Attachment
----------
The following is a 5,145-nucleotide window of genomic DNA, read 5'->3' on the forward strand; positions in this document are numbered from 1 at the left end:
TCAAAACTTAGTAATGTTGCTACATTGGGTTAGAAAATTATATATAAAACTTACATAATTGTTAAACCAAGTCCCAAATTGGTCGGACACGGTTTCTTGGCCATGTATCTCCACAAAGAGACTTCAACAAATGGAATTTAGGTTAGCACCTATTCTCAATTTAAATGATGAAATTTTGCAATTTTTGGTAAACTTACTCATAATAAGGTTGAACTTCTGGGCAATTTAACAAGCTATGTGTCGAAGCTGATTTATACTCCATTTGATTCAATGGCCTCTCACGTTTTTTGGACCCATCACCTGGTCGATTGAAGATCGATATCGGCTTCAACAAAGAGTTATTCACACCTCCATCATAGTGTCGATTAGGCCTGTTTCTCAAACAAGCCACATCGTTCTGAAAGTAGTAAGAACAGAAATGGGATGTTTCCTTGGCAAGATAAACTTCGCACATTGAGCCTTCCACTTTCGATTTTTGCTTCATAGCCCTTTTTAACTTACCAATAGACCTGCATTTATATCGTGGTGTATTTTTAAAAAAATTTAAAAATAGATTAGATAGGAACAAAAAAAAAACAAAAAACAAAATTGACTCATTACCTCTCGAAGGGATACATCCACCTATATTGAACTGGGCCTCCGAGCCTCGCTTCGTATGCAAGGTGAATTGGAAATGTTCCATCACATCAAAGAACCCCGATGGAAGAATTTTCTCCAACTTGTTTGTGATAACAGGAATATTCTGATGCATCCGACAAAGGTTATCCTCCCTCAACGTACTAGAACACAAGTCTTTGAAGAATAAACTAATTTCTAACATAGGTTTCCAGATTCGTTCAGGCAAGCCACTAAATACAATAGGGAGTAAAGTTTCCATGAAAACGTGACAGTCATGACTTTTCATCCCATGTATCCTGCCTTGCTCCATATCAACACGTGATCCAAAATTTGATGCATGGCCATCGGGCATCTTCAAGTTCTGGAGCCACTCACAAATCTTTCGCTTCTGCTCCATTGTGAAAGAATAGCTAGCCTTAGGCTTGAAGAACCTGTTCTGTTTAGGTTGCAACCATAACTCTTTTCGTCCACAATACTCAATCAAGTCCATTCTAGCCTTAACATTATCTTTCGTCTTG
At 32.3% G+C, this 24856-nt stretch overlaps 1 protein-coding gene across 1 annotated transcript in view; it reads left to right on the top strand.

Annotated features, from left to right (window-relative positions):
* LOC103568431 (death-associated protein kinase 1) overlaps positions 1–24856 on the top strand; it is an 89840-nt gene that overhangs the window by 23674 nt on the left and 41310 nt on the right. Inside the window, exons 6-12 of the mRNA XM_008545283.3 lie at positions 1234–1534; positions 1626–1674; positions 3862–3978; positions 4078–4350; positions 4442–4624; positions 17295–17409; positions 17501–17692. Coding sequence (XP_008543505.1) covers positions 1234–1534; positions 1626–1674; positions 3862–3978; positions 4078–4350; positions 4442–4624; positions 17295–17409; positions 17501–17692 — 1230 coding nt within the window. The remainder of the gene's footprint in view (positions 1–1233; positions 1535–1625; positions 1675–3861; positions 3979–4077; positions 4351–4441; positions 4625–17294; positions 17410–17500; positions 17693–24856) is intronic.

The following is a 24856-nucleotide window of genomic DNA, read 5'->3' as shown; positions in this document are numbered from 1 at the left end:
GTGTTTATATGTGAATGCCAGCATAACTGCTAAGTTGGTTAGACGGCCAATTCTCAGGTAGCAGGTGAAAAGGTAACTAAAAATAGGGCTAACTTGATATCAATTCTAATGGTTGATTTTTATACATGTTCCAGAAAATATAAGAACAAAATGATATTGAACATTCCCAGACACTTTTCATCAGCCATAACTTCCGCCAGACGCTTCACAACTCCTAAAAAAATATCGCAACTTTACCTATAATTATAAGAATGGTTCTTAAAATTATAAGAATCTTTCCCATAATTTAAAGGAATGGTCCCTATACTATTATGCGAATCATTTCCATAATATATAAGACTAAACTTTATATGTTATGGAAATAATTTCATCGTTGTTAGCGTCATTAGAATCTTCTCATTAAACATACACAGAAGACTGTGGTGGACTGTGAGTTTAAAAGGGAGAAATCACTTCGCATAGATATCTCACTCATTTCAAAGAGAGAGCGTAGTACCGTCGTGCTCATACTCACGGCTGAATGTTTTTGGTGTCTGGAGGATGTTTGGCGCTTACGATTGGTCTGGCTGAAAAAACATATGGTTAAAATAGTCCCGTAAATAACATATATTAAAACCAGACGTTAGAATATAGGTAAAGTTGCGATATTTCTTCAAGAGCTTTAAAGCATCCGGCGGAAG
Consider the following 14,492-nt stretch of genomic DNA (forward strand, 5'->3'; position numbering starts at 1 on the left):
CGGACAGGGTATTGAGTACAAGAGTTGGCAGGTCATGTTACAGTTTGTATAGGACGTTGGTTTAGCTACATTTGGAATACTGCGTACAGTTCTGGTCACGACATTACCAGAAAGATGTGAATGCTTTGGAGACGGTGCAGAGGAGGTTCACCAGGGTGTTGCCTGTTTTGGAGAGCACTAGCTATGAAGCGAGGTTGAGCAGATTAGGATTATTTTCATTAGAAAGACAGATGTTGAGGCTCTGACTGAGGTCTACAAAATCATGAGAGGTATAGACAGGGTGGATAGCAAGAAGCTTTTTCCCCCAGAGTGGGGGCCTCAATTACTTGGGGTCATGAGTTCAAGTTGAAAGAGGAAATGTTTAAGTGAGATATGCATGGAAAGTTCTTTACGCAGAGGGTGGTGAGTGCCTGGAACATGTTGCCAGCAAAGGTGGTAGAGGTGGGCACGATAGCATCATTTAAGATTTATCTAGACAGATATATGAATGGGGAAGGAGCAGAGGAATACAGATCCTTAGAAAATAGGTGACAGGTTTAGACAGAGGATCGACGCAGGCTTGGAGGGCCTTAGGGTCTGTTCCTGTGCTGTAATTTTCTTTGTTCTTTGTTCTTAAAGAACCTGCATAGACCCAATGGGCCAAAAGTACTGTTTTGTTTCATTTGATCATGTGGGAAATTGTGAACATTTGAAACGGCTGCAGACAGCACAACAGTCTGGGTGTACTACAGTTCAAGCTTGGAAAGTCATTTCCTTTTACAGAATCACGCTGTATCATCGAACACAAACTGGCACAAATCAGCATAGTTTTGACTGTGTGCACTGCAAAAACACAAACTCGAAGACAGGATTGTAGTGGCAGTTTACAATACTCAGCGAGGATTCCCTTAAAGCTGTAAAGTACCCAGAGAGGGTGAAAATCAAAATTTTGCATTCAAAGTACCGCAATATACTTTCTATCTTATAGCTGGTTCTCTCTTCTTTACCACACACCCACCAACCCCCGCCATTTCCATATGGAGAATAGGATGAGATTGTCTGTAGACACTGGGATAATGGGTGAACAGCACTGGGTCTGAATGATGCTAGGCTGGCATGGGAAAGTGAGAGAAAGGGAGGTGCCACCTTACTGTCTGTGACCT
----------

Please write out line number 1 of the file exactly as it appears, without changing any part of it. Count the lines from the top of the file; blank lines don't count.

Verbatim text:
The following is a 5,145-nucleotide window of genomic DNA, read 5'->3' on the forward strand; positions in this document are numbered from 1 at the left end: